President William McKinley was shot twice by Leon Czolgosz, the anarchist son of Polish immigrants. McKinley died eight days later on September 14. He was succeeded by Vice President Theodore Roosevelt.
Upton Sinclair’s The Jungle, the most famous work of muckraking fiction, exposed terrible health and labor conditions in meat-packing plants.
Belva Lockwood represented the Eastern Cherokee before the US Supreme Court in their case against the federal government for payments related to land treaties. She won them a $5 million settlement.
Congress passed the Pure Food and Drug Act, prohibiting the sale of “adulterated or misbranded” food and drugs.
The Pittsburgh Survey—the first comprehensive survey of life and labor in an American city—was published.
In Muller v. Oregon, the Supreme Court upheld a law limiting the workday to ten hours for women.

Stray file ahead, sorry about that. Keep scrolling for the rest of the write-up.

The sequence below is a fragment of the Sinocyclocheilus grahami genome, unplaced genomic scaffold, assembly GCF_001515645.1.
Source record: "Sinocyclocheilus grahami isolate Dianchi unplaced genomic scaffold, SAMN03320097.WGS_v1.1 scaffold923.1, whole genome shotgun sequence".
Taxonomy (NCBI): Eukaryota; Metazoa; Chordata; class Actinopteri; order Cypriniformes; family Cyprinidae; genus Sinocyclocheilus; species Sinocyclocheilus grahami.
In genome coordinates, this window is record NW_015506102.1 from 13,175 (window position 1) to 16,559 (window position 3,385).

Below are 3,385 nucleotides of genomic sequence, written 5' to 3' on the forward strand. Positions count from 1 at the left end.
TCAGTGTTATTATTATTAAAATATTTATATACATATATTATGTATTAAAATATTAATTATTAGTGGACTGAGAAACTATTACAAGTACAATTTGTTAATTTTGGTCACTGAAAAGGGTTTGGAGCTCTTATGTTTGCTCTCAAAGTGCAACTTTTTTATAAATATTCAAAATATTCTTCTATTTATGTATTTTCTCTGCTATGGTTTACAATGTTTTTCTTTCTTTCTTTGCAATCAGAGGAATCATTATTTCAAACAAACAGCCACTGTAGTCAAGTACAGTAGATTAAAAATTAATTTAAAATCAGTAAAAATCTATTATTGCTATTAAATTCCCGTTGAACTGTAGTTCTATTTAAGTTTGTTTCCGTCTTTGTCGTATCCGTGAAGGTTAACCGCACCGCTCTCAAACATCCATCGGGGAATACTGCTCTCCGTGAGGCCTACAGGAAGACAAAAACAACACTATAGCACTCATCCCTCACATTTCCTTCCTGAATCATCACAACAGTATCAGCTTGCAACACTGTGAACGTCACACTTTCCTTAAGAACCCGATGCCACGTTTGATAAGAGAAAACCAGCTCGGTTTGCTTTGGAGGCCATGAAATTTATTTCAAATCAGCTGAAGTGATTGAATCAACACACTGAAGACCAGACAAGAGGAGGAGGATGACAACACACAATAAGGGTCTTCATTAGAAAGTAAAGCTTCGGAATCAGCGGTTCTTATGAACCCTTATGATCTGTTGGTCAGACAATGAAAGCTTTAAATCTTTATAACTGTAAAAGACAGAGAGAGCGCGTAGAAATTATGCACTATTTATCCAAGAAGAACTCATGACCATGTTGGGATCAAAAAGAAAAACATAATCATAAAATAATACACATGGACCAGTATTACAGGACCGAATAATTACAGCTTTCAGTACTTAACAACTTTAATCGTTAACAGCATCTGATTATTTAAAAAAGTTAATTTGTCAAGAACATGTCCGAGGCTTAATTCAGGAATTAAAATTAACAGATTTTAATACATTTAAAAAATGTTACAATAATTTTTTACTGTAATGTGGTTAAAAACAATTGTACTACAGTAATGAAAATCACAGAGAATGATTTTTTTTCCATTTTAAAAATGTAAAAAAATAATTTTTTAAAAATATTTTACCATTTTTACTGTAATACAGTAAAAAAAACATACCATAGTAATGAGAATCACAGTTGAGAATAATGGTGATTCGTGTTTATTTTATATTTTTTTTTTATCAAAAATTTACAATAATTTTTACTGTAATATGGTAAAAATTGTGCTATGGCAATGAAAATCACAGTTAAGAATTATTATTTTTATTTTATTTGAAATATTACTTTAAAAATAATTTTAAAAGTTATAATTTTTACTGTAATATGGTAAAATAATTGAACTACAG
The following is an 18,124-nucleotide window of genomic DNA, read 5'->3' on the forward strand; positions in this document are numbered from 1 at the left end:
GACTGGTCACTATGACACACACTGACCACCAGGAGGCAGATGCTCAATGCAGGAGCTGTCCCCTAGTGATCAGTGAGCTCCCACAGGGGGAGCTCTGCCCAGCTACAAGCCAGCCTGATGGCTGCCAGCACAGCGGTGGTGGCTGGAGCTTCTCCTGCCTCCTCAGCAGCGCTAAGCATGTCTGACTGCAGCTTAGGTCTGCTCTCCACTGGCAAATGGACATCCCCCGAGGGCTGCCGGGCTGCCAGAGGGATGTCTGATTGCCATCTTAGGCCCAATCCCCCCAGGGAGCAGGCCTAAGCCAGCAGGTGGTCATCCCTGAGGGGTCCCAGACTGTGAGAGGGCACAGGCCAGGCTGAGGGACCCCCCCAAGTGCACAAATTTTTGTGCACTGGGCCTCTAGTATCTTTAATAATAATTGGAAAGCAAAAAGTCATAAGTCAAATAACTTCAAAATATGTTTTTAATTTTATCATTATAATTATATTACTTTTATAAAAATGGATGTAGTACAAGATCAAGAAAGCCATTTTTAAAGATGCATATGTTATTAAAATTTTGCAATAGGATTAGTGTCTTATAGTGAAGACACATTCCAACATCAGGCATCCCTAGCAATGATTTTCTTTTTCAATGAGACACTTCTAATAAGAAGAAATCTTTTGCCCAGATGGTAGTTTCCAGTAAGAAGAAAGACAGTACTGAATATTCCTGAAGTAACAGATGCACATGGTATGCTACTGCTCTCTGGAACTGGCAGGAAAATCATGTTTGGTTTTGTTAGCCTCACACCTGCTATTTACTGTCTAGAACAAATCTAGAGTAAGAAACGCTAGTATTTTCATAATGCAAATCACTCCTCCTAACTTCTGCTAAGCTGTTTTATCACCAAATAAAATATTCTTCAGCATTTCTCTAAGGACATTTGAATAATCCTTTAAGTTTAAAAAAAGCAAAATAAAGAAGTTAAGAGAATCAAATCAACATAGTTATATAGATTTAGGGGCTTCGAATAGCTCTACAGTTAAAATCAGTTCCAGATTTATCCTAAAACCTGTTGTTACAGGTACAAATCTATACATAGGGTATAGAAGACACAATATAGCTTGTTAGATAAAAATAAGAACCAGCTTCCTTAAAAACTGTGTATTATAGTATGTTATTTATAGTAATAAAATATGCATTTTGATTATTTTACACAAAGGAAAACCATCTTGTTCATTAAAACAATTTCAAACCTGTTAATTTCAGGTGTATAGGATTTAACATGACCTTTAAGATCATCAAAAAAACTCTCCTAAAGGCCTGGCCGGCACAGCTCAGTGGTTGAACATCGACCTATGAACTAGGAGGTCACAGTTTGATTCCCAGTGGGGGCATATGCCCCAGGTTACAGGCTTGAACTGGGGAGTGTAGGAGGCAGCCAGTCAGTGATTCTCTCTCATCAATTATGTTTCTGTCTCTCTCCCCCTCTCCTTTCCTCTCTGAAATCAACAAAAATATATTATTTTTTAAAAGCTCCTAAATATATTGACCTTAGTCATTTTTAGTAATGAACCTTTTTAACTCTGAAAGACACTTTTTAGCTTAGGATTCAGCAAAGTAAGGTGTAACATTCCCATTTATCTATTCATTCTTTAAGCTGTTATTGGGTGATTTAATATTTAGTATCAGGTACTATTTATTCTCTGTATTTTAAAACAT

William Jennings Bryan lost his third bid for the presidency to Republican nominee William Howard Taft.
20,000 shirtwaist makers—80 to 85 percent of whom were women—began a successful labor strike in New York City.
A devastating fire erupted at the Triangle Shirtwaist Factory in New York City, killing 146 people including many female employees. Outcry over the factory’s conditions led to factory safety reform.
The Ford Motor Company perfected the assembly line and introduced the $5 per day wage, double the industry standard.